Forget Self-Management, Do You Actually Need a Team?

The team is at the core of agile practices and frameworks: “team of experts“, “development team“, “product team“, “squad“, etc. Software development requires the work of a team, as individual work can only get you so far.

But is that assumption correct? To answer this question, I looked into organisational psychology and group dynamics research. The next series of posts will present what teams are and conditions for team effectiveness .

This post holds the conclusions presented by Harvard Professor Richard Hackman, a world-leader researcher in group performance, leadership effectiveness and self-managed teams. His signature books are Leading Teams: Setting the Stage for Great Performances (2002) and Collaborative Intelligence: Using Teams to Solve Hard Problems (2011).

What is a team?

Is a group doing an activity together a team? What are the conditions that need to be met for a group to be considered a team? Hackman’s  extensive research (in industries such aerospace or intelligence) presents seven types of groups. And not all of them are teams.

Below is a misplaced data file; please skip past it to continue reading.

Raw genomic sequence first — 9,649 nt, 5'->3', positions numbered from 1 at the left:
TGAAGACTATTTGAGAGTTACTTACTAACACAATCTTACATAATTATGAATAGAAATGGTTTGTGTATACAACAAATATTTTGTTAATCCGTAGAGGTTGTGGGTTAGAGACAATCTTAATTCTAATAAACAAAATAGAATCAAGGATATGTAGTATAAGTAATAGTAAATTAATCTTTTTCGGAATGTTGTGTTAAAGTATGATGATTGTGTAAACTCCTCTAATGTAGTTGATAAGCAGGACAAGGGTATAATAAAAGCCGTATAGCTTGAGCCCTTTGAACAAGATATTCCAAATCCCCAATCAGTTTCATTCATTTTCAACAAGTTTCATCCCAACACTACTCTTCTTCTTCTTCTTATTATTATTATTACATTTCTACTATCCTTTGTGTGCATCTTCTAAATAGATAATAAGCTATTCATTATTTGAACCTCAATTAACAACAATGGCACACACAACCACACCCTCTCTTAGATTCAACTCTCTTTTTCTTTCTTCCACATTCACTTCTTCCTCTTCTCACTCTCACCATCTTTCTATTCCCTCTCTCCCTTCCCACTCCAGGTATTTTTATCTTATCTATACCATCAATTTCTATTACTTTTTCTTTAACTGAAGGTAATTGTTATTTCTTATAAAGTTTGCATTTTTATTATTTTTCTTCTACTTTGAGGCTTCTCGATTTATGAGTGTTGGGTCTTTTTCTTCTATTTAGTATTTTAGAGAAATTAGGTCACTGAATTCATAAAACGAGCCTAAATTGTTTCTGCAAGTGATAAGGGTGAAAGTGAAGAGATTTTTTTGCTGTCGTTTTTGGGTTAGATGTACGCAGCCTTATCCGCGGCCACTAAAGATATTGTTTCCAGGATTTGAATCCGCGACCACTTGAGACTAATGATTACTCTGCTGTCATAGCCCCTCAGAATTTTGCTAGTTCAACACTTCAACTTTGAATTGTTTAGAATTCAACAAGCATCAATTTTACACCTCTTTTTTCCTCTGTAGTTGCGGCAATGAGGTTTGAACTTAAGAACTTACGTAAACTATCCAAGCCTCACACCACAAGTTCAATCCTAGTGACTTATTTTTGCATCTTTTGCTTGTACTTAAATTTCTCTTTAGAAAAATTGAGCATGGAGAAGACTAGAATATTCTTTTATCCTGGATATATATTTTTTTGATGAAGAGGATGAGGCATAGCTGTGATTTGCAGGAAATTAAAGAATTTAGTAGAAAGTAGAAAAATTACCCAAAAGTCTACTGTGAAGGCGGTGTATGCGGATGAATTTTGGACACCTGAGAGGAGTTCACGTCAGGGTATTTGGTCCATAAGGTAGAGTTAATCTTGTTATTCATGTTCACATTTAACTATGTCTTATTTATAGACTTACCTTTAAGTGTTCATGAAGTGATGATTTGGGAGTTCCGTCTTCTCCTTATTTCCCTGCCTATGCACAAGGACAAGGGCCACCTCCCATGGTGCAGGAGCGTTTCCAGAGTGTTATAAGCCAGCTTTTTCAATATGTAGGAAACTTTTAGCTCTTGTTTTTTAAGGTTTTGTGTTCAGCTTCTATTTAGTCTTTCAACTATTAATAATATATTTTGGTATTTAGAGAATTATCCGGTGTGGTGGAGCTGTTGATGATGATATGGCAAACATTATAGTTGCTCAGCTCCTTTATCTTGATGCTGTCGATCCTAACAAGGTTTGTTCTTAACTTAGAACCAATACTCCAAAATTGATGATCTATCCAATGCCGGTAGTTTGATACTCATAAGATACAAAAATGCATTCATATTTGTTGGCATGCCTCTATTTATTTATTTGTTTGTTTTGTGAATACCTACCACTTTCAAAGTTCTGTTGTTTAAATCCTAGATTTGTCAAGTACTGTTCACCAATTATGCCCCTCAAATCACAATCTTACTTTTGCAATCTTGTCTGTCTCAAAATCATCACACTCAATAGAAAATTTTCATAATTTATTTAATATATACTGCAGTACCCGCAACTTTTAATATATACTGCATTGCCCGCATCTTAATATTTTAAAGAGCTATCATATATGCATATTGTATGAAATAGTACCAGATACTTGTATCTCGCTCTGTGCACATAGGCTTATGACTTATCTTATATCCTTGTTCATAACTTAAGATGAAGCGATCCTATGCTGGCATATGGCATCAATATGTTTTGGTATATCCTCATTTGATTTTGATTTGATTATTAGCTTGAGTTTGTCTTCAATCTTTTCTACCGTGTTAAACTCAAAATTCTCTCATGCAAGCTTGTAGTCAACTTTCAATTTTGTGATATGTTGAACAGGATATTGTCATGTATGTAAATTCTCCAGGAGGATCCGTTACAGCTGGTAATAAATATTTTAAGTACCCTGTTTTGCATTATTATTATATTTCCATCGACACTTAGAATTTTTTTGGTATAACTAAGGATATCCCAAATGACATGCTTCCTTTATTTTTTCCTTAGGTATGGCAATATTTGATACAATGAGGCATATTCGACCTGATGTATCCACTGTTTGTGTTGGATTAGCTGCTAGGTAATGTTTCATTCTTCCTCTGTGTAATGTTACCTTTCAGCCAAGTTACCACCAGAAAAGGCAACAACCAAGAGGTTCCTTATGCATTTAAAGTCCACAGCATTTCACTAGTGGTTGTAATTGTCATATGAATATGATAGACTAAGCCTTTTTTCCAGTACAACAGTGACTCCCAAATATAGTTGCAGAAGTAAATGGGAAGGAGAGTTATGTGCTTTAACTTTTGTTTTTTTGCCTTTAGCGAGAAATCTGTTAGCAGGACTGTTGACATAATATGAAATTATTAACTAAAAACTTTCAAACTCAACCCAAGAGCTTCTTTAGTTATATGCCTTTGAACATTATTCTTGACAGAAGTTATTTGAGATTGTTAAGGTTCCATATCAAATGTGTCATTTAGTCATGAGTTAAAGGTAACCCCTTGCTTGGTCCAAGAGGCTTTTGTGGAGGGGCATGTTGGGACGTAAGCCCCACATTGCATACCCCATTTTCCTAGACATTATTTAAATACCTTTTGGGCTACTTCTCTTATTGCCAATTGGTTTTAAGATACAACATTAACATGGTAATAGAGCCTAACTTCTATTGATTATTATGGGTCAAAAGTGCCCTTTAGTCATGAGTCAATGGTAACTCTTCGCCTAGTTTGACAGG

Out of the seven types of groups above, only one is an actual team. Let’s see which one.

  1. Community of interest:
    • Are forums for people interested in the same topics or ideas
    • They create connections among people who wouldn’t otherwise meet or interact
    • Example: community of people interested in birds.
  2. Community of practice:
    • Professionals from different domains exchange knowledge and information relevant to their organisational work, even though it’s not part of their job to create or improve the community
    • Exampledisrupt HR, which has as objective to improve the people and operations practices in all organisations.
  3. Emergent collaboration:
    • Professionals that coordinate their activities to improve policies and practices in their area of expertise
    • Any change in those practices are done by checking in with the members of the group and getting their input